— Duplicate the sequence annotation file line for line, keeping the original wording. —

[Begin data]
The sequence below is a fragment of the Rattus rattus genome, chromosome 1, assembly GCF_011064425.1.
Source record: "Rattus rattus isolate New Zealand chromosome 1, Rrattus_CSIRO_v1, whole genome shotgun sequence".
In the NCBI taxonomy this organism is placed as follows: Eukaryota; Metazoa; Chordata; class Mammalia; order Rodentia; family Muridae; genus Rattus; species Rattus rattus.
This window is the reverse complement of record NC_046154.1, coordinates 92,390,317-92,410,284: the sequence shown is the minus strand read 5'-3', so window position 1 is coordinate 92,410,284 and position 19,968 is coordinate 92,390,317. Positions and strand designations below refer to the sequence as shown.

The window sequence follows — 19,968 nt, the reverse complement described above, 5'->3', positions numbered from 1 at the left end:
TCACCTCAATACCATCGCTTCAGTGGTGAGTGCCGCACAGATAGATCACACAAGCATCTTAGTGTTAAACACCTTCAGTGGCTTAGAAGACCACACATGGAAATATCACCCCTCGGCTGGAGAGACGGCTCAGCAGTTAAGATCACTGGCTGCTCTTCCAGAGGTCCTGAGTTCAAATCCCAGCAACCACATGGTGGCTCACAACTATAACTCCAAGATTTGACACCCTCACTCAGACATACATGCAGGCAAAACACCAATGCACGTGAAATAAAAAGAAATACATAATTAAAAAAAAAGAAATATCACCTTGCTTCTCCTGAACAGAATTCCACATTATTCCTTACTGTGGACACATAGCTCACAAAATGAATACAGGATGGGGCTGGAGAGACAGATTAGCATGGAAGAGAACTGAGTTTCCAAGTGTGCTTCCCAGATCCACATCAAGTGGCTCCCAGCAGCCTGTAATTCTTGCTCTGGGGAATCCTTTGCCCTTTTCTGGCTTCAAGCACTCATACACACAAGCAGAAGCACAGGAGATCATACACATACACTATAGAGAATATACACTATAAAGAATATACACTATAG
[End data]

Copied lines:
The sequence below is a fragment of the Rattus rattus genome, chromosome 1, assembly GCF_011064425.1.
Source record: "Rattus rattus isolate New Zealand chromosome 1, Rrattus_CSIRO_v1, whole genome shotgun sequence".
In the NCBI taxonomy this organism is placed as follows: Eukaryota; Metazoa; Chordata; class Mammalia; order Rodentia; family Muridae; genus Rattus; species Rattus rattus.
This window is the reverse complement of record NC_046154.1, coordinates 92,390,317-92,410,284: the sequence shown is the minus strand read 5'-3', so window position 1 is coordinate 92,410,284 and position 19,968 is coordinate 92,390,317. Positions and strand designations below refer to the sequence as shown.

The window sequence follows — 19,968 nt, the reverse complement described above, 5'->3', positions numbered from 1 at the left end:
TCACCTCAATACCATCGCTTCAGTGGTGAGTGCCGCACAGATAGATCACACAAGCATCTTAGTGTTAAACACCTTCAGTGGCTTAGAAGACCACACATGGAAATATCACCCCTCGGCTGGAGAGACGGCTCAGCAGTTAAGATCACTGGCTGCTCTTCCAGAGGTCCTGAGTTCAAATCCCAGCAACCACATGGTGGCTCACAACTATAACTCCAAGATTTGACACCCTCACTCAGACATACATGCAGGCAAAACACCAATGCACGTGAAATAAAAAGAAATACATAATTAAAAAAAAAGAAATATCACCTTGCTTCTCCTGAACAGAATTCCACATTATTCCTTACTGTGGACACATAGCTCACAAAATGAATACAGGATGGGGCTGGAGAGACAGATTAGCATGGAAGAGAACTGAGTTTCCAAGTGTGCTTCCCAGATCCACATCAAGTGGCTCCCAGCAGCCTGTAATTCTTGCTCTGGGGAATCCTTTGCCCTTTTCTGGCTTCAAGCACTCATACACACAAGCAGAAGCACAGGAGATCATACACATACACTATAGAGAATATACACTATAAAGAATATACACTATAG